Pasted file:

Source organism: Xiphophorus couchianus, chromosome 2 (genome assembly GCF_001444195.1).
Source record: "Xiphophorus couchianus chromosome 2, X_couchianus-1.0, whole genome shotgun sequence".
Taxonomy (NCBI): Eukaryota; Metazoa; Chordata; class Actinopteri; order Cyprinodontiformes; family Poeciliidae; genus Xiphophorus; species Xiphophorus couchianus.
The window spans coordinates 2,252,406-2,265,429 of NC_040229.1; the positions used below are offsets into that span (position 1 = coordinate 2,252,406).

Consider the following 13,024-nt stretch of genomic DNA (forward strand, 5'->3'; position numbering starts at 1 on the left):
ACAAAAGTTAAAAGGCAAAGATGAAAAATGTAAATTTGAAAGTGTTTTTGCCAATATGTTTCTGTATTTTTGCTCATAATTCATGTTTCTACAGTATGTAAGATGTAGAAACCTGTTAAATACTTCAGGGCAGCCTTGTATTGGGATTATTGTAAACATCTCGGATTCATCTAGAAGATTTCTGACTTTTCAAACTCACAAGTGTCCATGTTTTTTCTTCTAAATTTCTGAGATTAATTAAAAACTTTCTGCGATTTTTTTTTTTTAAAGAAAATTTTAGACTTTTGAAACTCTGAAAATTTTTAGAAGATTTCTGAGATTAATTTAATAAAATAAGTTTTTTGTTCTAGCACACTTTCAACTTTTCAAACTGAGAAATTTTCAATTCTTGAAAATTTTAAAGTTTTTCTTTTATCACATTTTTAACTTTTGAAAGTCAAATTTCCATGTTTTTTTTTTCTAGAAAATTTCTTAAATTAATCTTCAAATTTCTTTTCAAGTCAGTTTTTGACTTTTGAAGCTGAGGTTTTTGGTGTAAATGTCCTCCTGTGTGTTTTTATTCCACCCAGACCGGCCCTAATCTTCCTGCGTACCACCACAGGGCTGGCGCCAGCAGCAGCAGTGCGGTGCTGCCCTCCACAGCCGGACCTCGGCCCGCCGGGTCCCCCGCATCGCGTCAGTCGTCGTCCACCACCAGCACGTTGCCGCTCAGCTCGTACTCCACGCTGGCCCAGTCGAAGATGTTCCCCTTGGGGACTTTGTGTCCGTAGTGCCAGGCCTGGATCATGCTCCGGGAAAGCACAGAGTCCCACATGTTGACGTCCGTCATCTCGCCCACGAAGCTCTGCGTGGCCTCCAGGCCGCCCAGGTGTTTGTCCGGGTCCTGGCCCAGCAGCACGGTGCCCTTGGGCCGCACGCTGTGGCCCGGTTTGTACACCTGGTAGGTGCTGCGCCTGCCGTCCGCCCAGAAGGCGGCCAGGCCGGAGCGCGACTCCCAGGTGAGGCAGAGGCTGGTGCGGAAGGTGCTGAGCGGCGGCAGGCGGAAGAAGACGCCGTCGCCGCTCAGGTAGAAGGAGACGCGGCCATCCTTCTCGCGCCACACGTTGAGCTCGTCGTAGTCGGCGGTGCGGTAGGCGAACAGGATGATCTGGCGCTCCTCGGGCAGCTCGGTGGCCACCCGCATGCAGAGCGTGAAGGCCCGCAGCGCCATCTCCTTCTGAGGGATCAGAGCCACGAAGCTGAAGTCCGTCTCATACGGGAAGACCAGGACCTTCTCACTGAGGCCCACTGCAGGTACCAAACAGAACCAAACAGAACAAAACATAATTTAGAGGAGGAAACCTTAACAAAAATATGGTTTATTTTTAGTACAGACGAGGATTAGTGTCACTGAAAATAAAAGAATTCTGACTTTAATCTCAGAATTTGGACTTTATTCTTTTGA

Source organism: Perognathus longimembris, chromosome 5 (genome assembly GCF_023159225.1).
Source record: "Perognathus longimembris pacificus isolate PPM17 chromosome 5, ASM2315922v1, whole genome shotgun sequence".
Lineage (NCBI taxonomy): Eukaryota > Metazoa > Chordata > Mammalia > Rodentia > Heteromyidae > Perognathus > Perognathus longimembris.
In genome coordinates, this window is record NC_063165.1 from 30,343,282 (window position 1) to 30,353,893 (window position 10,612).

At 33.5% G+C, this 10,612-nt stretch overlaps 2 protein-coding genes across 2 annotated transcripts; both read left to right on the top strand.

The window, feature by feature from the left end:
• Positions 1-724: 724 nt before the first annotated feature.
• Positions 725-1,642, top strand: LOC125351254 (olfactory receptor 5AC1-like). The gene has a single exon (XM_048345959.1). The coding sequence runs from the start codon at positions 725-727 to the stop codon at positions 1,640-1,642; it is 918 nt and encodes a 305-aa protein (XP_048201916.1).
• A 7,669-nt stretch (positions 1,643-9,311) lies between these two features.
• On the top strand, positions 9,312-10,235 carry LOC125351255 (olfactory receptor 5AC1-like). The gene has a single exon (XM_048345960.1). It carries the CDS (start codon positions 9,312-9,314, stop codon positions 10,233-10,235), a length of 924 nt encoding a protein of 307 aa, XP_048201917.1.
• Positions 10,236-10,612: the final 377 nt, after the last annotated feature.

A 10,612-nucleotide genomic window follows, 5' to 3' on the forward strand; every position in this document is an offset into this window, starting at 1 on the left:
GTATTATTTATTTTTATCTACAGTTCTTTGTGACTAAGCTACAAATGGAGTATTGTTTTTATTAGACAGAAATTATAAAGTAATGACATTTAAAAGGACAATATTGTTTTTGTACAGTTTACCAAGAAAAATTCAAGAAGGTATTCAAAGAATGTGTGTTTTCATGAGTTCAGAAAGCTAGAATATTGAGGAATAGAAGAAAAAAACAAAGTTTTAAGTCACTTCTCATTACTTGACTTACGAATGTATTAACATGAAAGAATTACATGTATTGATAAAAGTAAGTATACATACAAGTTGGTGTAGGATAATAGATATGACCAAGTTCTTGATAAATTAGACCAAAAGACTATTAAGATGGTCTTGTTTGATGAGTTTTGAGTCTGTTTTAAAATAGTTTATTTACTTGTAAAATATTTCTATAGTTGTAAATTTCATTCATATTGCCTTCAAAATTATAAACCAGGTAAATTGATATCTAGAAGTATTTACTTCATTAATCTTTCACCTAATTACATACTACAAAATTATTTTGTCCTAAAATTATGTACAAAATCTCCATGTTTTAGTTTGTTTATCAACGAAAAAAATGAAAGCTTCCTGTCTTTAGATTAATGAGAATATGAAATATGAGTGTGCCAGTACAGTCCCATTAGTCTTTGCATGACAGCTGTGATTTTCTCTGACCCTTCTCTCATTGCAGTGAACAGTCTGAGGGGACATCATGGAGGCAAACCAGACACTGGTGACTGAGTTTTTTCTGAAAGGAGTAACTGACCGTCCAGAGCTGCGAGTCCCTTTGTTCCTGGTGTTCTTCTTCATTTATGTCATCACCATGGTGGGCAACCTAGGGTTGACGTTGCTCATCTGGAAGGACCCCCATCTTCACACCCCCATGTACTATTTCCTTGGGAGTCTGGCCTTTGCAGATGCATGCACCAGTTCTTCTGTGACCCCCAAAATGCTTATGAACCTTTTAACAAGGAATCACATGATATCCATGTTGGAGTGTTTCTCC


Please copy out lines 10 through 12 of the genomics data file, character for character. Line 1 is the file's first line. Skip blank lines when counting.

In genome coordinates, this window is record NC_063165.1 from 30,343,282 (window position 1) to 30,353,893 (window position 10,612).

At 33.5% G+C, this 10,612-nt stretch overlaps 2 protein-coding genes across 2 annotated transcripts; both read left to right on the top strand.

The window, feature by feature from the left end: